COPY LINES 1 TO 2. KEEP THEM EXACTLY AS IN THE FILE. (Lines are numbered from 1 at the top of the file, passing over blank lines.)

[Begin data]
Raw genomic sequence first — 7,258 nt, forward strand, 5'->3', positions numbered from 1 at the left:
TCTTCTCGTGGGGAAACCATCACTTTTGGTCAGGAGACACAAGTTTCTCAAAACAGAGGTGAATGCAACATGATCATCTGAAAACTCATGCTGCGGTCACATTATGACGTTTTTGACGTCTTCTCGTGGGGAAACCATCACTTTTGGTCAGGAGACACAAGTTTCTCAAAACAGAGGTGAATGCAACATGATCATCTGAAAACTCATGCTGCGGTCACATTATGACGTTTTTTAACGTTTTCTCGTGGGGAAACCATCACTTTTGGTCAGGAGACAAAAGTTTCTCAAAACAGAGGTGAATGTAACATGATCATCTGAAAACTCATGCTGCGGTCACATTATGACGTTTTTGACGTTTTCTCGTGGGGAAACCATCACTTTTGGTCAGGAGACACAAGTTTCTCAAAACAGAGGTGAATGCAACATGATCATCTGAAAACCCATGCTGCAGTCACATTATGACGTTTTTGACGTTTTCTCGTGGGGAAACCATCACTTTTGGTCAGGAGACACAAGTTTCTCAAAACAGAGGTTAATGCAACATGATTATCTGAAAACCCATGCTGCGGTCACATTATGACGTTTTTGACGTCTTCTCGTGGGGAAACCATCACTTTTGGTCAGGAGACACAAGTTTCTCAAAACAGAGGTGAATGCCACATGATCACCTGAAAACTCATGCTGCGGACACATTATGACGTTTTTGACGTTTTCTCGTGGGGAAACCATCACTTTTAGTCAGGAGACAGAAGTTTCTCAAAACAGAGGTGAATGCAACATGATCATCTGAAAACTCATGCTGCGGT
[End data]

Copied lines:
Raw genomic sequence first — 7,258 nt, forward strand, 5'->3', positions numbered from 1 at the left:
TCTTCTCGTGGGGAAACCATCACTTTTGGTCAGGAGACACAAGTTTCTCAAAACAGAGGTGAATGCAACATGATCATCTGAAAACTCATGCTGCGGTCACATTATGACGTTTTTGACGTCTTCTCGTGGGGAAACCATCACTTTTGGTCAGGAGACACAAGTTTCTCAAAACAGAGGTGAATGCAACATGATCATCTGAAAACTCATGCTGCGGTCACATTATGACGTTTTTTAACGTTTTCTCGTGGGGAAACCATCACTTTTGGTCAGGAGACAAAAGTTTCTCAAAACAGAGGTGAATGTAACATGATCATCTGAAAACTCATGCTGCGGTCACATTATGACGTTTTTGACGTTTTCTCGTGGGGAAACCATCACTTTTGGTCAGGAGACACAAGTTTCTCAAAACAGAGGTGAATGCAACATGATCATCTGAAAACCCATGCTGCAGTCACATTATGACGTTTTTGACGTTTTCTCGTGGGGAAACCATCACTTTTGGTCAGGAGACACAAGTTTCTCAAAACAGAGGTTAATGCAACATGATTATCTGAAAACCCATGCTGCGGTCACATTATGACGTTTTTGACGTCTTCTCGTGGGGAAACCATCACTTTTGGTCAGGAGACACAAGTTTCTCAAAACAGAGGTGAATGCCACATGATCACCTGAAAACTCATGCTGCGGACACATTATGACGTTTTTGACGTTTTCTCGTGGGGAAACCATCACTTTTAGTCAGGAGACAGAAGTTTCTCAAAACAGAGGTGAATGCAACATGATCATCTGAAAACTCATGCTGCGGT